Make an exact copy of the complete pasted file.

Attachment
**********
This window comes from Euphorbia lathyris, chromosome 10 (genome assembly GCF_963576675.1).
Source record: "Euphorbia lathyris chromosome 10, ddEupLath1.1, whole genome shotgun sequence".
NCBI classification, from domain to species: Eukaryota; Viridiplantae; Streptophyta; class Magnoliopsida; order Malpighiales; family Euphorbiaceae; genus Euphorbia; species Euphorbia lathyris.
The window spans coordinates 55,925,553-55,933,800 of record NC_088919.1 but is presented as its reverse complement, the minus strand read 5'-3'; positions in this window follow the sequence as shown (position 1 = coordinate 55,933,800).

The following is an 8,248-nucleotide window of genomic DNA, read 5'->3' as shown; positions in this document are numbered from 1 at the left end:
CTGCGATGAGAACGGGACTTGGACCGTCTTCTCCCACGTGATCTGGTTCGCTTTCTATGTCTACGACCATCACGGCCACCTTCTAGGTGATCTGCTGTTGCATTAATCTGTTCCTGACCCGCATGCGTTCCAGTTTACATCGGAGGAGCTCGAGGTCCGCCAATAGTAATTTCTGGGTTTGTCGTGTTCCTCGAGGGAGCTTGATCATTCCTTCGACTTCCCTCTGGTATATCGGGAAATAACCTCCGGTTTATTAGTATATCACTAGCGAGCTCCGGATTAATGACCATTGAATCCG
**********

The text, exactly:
This window comes from Euphorbia lathyris, chromosome 10 (genome assembly GCF_963576675.1).
Source record: "Euphorbia lathyris chromosome 10, ddEupLath1.1, whole genome shotgun sequence".
NCBI classification, from domain to species: Eukaryota; Viridiplantae; Streptophyta; class Magnoliopsida; order Malpighiales; family Euphorbiaceae; genus Euphorbia; species Euphorbia lathyris.
The window spans coordinates 55,925,553-55,933,800 of record NC_088919.1 but is presented as its reverse complement, the minus strand read 5'-3'; positions in this window follow the sequence as shown (position 1 = coordinate 55,933,800).

The following is an 8,248-nucleotide window of genomic DNA, read 5'->3' as shown; positions in this document are numbered from 1 at the left end:
CTGCGATGAGAACGGGACTTGGACCGTCTTCTCCCACGTGATCTGGTTCGCTTTCTATGTCTACGACCATCACGGCCACCTTCTAGGTGATCTGCTGTTGCATTAATCTGTTCCTGACCCGCATGCGTTCCAGTTTACATCGGAGGAGCTCGAGGTCCGCCAATAGTAATTTCTGGGTTTGTCGTGTTCCTCGAGGGAGCTTGATCATTCCTTCGACTTCCCTCTGGTATATCGGGAAATAACCTCCGGTTTATTAGTATATCACTAGCGAGCTCCGGATTAATGACCATTGAATCCG